By this point, we’ve been given backstories on almost every one of the Bebop crew. Everyone, that is, except for Faye Valentine. Truth outs and phonies pout in “My Funny Valentine.”
Warning, spoilers for both this session and previous sessions.
1. That One Girl
It feels to me like Watanabe and crew got the idea for “My Funny Valentine” and Faye’s amnesia fairly late into the game. Think about how much we knew about Jet and Spike and even Ed and Ein already. Faye has always been a closed figure drifting through space, another bounty hunter and swindler whose path just so happened to cross with the Bebop crew.
So the amnesia element feels too convenient and easy to me. Very soap opera-y, a far cry from our typical space opera.
2. So What’s Up with Faye?
From the moment she emerges out of cryogenesis, Faye is being taken advantage of. This, more than the amnesia, goes a long way in helping us understand her character and her actions and her interactions with the rest of the crew. Matsumoto is literally the first person who shows any willingness to help her and turns out his whole motivation is to somehow transfer all his debts on to her. Which explains why Faye always seems to be trying to run away from people.
3. Fish Out of Water
The strongest moments in “My Funny Valentine” definitely involve Faye’s stranger-in-a-strange-land reactions to everything in the new world. There’s the book with the little holographic images. The bar codes tattooed on people’s necks. This session gives us a chance to see a vulnerable and naive Faye Valentine . . . and that meekness makes you kind of wish the session would get around to the spaceship chases quicker.
4. Lies Lies Lies
Part of the trigger for these flashbacks comes from Jet discovering Matsumoto, now with a different demeanor and shape, is their current bounty target. We learn he’s had all these targeted marks throughout the solar system, and even now, when she kidnaps him and races away from the police to get answers, he still cannot keep his story straight. Does Faye realize where the constant contradictions in her life are going to get her? Can she empathize any more? Or does she just see herself as being even more wronged.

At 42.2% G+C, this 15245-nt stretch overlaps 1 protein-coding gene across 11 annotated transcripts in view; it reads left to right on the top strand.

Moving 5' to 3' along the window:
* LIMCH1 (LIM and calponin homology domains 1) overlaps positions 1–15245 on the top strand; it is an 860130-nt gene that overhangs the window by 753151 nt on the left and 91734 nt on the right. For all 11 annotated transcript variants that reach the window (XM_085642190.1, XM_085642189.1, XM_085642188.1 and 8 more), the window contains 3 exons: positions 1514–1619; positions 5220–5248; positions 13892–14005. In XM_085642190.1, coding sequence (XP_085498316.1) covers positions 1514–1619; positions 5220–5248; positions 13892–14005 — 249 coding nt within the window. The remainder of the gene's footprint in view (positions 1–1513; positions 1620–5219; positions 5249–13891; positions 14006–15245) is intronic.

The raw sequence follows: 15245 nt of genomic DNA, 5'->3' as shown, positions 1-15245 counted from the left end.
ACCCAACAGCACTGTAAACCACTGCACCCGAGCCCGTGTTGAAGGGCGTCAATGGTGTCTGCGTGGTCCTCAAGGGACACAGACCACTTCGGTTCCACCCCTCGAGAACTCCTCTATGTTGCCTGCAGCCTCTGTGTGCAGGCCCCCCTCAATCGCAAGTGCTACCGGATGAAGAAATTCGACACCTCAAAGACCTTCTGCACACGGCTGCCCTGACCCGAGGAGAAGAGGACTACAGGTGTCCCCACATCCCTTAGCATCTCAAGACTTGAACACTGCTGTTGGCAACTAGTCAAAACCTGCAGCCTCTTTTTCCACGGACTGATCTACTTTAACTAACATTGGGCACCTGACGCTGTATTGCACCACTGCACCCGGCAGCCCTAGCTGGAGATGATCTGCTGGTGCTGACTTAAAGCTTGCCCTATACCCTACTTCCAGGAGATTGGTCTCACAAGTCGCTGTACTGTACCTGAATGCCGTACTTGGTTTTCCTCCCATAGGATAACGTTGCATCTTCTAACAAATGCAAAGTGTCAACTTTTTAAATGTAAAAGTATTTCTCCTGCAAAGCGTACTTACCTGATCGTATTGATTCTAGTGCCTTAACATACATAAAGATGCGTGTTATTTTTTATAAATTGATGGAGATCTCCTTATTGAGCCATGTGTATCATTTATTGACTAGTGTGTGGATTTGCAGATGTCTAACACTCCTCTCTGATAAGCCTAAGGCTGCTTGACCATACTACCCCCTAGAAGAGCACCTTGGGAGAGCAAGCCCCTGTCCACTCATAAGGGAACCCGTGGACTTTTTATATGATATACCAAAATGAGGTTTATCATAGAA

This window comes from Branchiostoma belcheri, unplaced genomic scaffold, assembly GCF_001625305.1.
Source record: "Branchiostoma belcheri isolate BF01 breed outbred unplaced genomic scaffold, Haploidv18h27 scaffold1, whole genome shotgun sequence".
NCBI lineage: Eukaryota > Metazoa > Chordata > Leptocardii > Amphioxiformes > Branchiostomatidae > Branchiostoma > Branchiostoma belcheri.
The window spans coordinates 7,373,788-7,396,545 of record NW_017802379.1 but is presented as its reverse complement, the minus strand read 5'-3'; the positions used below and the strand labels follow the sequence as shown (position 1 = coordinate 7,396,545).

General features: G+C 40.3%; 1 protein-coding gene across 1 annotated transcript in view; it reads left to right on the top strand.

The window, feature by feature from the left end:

5. Drifting Through Space
Look, this is obviously another session I wasn’t too fond of. It took me twice as long to watch because I kept pausing the DVD and finding something different to do. And I started wondering why that was happening? What was keeping me from being engaged with this? I’ve already mentioned the amnesiac plot strikes me as lazy and conventional. The action never really takes off. But structurally, “My Funny Valentine” is also sort of a mess. In the first half, we get this flashback with betrayal and running and blah blah blah, but by the second half, we learn it doesn’t really mean anything? It was simply another lie concocted by Matsumoto. And we’re still trying to wrap our heads around what that means when Matsumoto shows up again and the session races to its conclusion. I guess at the very least it ends on a punchline. The biggest joy was that the session finally ended.
In any event, stick around next week for “Black Dog Serenade.” The world catches up to us and it’s time to pay for the crime. See you, space cowboys.